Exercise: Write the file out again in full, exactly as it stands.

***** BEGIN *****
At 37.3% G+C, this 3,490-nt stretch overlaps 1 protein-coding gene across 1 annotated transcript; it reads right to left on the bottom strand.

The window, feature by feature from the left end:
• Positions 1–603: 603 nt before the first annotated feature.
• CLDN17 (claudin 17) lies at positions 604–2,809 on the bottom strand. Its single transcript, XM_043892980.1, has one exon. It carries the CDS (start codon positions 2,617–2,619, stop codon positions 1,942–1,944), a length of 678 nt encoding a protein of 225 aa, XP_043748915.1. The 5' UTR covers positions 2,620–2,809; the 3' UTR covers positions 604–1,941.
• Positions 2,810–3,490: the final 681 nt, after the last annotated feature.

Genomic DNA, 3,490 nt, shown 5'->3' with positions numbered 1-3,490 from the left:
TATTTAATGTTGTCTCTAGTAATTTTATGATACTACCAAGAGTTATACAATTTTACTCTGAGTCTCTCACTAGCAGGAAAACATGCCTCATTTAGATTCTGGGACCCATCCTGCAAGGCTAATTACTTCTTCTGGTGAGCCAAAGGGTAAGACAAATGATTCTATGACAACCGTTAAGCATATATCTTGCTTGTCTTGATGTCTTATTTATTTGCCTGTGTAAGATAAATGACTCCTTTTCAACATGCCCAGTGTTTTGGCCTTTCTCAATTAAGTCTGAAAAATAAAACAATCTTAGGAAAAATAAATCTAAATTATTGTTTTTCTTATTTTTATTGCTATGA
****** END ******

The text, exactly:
At 37.3% G+C, this 3,490-nt stretch overlaps 1 protein-coding gene across 1 annotated transcript; it reads right to left on the bottom strand.

The window, feature by feature from the left end:
• Positions 1–603: 603 nt before the first annotated feature.
• CLDN17 (claudin 17) lies at positions 604–2,809 on the bottom strand. Its single transcript, XM_043892980.1, has one exon. It carries the CDS (start codon positions 2,617–2,619, stop codon positions 1,942–1,944), a length of 678 nt encoding a protein of 225 aa, XP_043748915.1. The 5' UTR covers positions 2,620–2,809; the 3' UTR covers positions 604–1,941.
• Positions 2,810–3,490: the final 681 nt, after the last annotated feature.

Genomic DNA, 3,490 nt, shown 5'->3' with positions numbered 1-3,490 from the left:
TATTTAATGTTGTCTCTAGTAATTTTATGATACTACCAAGAGTTATACAATTTTACTCTGAGTCTCTCACTAGCAGGAAAACATGCCTCATTTAGATTCTGGGACCCATCCTGCAAGGCTAATTACTTCTTCTGGTGAGCCAAAGGGTAAGACAAATGATTCTATGACAACCGTTAAGCATATATCTTGCTTGTCTTGATGTCTTATTTATTTGCCTGTGTAAGATAAATGACTCCTTTTCAACATGCCCAGTGTTTTGGCCTTTCTCAATTAAGTCTGAAAAATAAAACAATCTTAGGAAAAATAAATCTAAATTATTGTTTTTCTTATTTTTATTGCTATGA